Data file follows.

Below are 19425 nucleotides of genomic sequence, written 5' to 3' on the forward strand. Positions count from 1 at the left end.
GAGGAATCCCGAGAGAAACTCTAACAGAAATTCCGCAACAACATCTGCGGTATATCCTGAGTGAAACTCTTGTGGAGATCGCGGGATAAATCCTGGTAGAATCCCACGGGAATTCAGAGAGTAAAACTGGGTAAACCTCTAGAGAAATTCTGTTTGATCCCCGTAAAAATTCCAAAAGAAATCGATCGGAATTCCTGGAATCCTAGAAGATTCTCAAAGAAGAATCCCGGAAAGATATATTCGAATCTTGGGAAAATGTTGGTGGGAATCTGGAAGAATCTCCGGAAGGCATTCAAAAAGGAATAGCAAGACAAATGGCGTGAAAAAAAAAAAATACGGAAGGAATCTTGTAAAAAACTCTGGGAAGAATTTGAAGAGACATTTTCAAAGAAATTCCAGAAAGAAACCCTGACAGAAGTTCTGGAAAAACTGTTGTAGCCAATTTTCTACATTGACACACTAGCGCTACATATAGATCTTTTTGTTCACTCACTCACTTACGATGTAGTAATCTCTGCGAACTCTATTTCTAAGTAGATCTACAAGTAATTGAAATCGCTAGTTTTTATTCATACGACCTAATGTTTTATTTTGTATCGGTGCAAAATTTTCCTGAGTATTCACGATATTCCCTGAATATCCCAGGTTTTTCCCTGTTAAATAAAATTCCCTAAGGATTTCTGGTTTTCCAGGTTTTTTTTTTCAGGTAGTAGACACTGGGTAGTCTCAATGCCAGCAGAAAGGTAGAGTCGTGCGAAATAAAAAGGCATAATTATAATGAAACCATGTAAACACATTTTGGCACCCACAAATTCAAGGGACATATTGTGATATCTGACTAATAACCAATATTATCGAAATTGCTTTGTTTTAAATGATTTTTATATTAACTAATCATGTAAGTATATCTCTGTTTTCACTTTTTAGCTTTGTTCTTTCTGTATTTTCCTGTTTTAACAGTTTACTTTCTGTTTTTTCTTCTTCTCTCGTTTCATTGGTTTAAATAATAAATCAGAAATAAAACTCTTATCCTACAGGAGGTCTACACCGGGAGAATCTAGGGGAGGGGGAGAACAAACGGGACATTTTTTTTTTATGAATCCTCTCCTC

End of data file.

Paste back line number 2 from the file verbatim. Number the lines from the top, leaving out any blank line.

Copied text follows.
GAGGAATCCCGAGAGAAACTCTAACAGAAATTCCGCAACAACATCTGCGGTATATCCTGAGTGAAACTCTTGTGGAGATCGCGGGATAAATCCTGGTAGAATCCCACGGGAATTCAGAGAGTAAAACTGGGTAAACCTCTAGAGAAATTCTGTTTGATCCCCGTAAAAATTCCAAAAGAAATCGATCGGAATTCCTGGAATCCTAGAAGATTCTCAAAGAAGAATCCCGGAAAGATATATTCGAATCTTGGGAAAATGTTGGTGGGAATCTGGAAGAATCTCCGGAAGGCATTCAAAAAGGAATAGCAAGACAAATGGCGTGAAAAAAAAAAAATACGGAAGGAATCTTGTAAAAAACTCTGGGAAGAATTTGAAGAGACATTTTCAAAGAAATTCCAGAAAGAAACCCTGACAGAAGTTCTGGAAAAACTGTTGTAGCCAATTTTCTACATTGACACACTAGCGCTACATATAGATCTTTTTGTTCACTCACTCACTTACGATGTAGTAATCTCTGCGAACTCTATTTCTAAGTAGATCTACAAGTAATTGAAATCGCTAGTTTTTATTCATACGACCTAATGTTTTATTTTGTATCGGTGCAAAATTTTCCTGAGTATTCACGATATTCCCTGAATATCCCAGGTTTTTCCCTGTTAAATAAAATTCCCTAAGGATTTCTGGTTTTCCAGGTTTTTTTTTTCAGGTAGTAGACACTGGGTAGTCTCAATGCCAGCAGAAAGGTAGAGTCGTGCGAAATAAAAAGGCATAATTATAATGAAACCATGTAAACACATTTTGGCACCCACAAATTCAAGGGACATATTGTGATATCTGACTAATAACCAATATTATCGAAATTGCTTTGTTTTAAATGATTTTTATATTAACTAATCATGTAAGTATATCTCTGTTTTCACTTTTTAGCTTTGTTCTTTCTGTATTTTCCTGTTTTAACAGTTTACTTTCTGTTTTTTCTTCTTCTCTCGTTTCATTGGTTTAAATAATAAATCAGAAATAAAACTCTTATCCTACAGGAGGTCTACACCGGGAGAATCTAGGGGAGGGGGAGAACAAACGGGACATTTTTTTTTTATGAATCCTCTCCTC